Elizabeth A MacDougall-Shackleton

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Stimulus-induced expression of the immediate early gene ZENK (egr-1) in the songbird's auditory forebrain presumably depends on the behavioral significance of the stimulus. Few studies, however, have quantified both the ZENK and behavioral responses to a stimulus in the same individuals. We played conspecific male song of either hatch (local) or foreign(More)
In songbirds, hearing conspecific song induces robust expression of the immediate early gene zenk in the auditory forebrain. This genomic response to song is well characterized in males and females of many species, and is highly selective for behaviorally relevant song. In white-throated sparrows, the selectivity of the zenk response requires breeding(More)
The stress response--increases in circulating glucocorticoids following a stressor--is typically considered adaptive, but few studies address the fitness consequences of individual variation in stress response. Generally, due to negative consequences of prolonged elevation of glucocorticoids, animals should have a transient stress response just sufficient(More)
Bird song often varies geographically within a species; when this geographic variation has distinct boundaries, the shared song types are referred to as song dialects. How dialects are produced and their adaptive significance are longstanding problems in biology, with implications for the role of culture in the evolution and ecology of diverse organisms,(More)
Evolutionary changes in patterns and coloration of plumage are likely to represent a major mechanism for speciation among birds, yet the molecular basis for such changes remains poorly understood. Recently much attention has focused on the melanocortin-1 receptor (MC1R) as a candidate locus for determining the level and extent of epidermal melanin(More)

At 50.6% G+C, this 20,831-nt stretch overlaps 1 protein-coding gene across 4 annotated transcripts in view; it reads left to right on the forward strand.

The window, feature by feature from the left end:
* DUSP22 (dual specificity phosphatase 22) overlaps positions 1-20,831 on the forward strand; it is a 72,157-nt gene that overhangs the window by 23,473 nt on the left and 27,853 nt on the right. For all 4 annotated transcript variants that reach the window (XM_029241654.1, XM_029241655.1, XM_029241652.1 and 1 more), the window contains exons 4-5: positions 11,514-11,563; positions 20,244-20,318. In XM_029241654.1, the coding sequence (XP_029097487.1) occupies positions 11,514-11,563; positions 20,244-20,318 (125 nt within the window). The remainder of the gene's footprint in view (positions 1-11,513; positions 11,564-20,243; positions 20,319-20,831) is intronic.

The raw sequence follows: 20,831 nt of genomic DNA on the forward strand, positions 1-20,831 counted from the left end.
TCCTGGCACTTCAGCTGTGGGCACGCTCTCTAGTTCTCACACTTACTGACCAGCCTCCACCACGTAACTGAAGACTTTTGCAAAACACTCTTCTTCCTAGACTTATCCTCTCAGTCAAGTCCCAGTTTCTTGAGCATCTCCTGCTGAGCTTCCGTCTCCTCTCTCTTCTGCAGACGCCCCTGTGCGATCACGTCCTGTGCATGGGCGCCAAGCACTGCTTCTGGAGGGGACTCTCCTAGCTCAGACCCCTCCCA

Complex birdsong is a classic example of a sexually selected ornamental trait. In many species, females prefer males with large song repertoires, possibly because repertoire size is limited by the size of song control nuclei which reflect developmental success. We investigated whether song repertoire size was indicative of brain area and male quality in(More)
Variation in the prenatal and postnatal environments can have long-term effects on adult phenotype. In humans and other animals, exposure to stressors can lead to long-term changes in physiology. These changes may predispose individuals to disease, especially disorders involving energy metabolism. In addition, by permanently altering metabolic rates and(More)
Regulation of the hypothalamic-pituitary-adrenal (HPA) axis is a key component of the vertebrate stress response. Prior studies have found that variation in HPA responses were correlated to measures of fitness and physiological condition. In addition, sexually-selected traits have also been found to correlate to measures of condition. The proximate(More)
Coevolution with parasites is thought to maintain genetic diversity in host populations. However, while there are sound theoretical reasons to expect heterozygosity and parasite resistance to be related, this pattern has generally been shown only in inbred laboratory and island populations. This leaves doubt as to whether parasite-mediated selection for(More)
Geographical variation in birdsong is taxonomically widespread and behaviourally salient, with females often preferring local over non-local song. However, the benefits associated with this preference remain poorly understood. One potential explanation is that song may reflect a male's place of origin and thus allow females to obtain genes well adapted to(More)